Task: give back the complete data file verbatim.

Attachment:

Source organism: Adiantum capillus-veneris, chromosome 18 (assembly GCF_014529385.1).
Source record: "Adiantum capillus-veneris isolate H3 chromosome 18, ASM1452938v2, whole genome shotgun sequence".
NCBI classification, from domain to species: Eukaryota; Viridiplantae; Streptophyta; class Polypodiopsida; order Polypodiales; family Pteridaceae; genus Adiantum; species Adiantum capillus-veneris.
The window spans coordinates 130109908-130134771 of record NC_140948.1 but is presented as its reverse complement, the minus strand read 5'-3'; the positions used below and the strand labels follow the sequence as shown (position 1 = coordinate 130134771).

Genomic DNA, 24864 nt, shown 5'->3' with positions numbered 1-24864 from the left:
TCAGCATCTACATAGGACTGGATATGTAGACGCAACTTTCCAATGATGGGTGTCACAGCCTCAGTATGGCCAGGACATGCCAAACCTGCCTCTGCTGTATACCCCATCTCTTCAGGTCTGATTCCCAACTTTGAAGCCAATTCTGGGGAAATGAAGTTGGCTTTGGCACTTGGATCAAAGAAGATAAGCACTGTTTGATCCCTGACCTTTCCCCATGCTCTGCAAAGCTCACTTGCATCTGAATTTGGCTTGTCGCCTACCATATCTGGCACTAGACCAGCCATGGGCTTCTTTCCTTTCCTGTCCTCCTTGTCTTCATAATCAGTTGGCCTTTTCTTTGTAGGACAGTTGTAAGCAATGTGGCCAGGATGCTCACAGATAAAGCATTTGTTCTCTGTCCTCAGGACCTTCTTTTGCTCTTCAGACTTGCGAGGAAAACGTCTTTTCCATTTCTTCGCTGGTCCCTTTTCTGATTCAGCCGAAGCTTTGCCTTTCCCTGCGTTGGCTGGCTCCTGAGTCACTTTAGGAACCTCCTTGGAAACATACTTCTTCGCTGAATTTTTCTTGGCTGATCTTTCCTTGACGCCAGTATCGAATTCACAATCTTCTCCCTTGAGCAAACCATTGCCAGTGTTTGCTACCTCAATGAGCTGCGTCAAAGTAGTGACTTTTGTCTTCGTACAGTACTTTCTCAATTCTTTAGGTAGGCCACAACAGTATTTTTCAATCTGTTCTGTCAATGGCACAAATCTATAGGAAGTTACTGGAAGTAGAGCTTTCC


Source organism: Adiantum capillus-veneris, chromosome 18 (assembly GCF_014529385.1).
Source record: "Adiantum capillus-veneris isolate H3 chromosome 18, ASM1452938v2, whole genome shotgun sequence".
NCBI classification, from domain to species: Eukaryota; Viridiplantae; Streptophyta; class Polypodiopsida; order Polypodiales; family Pteridaceae; genus Adiantum; species Adiantum capillus-veneris.
The window spans coordinates 130109908-130134771 of record NC_140948.1 but is presented as its reverse complement, the minus strand read 5'-3'; the positions used below and the strand labels follow the sequence as shown (position 1 = coordinate 130134771).

Genomic DNA, 24864 nt, shown 5'->3' with positions numbered 1-24864 from the left:
TCAGCATCTACATAGGACTGGATATGTAGACGCAACTTTCCAATGATGGGTGTCACAGCCTCAGTATGGCCAGGACATGCCAAACCTGCCTCTGCTGTATACCCCATCTCTTCAGGTCTGATTCCCAACTTTGAAGCCAATTCTGGGGAAATGAAGTTGGCTTTGGCACTTGGATCAAAGAAGATAAGCACTGTTTGATCCCTGACCTTTCCCCATGCTCTGCAAAGCTCACTTGCATCTGAATTTGGCTTGTCGCCTACCATATCTGGCACTAGACCAGCCATGGGCTTCTTTCCTTTCCTGTCCTCCTTGTCTTCATAATCAGTTGGCCTTTTCTTTGTAGGACAGTTGTAAGCAATGTGGCCAGGATGCTCACAGATAAAGCATTTGTTCTCTGTCCTCAGGACCTTCTTTTGCTCTTCAGACTTGCGAGGAAAACGTCTTTTCCATTTCTTCGCTGGTCCCTTTTCTGATTCAGCCGAAGCTTTGCCTTTCCCTGCGTTGGCTGGCTCCTGAGTCACTTTAGGAACCTCCTTGGAAACATACTTCTTCGCTGAATTTTTCTTGGCTGATCTTTCCTTGACGCCAGTATCGAATTCACAATCTTCTCCCTTGAGCAAACCATTGCCAGTGTTTGCTACCTCAATGAGCTGCGTCAAAGTAGTGACTTTTGTCTTCGTACAGTACTTTCTCAATTCTTTAGGTAGGCCACAACAGTATTTTTCAATCTGTTCTGTCAATGGCACAAATCTATAGGAAGTTACTGGAAGTAGAGCTTTCC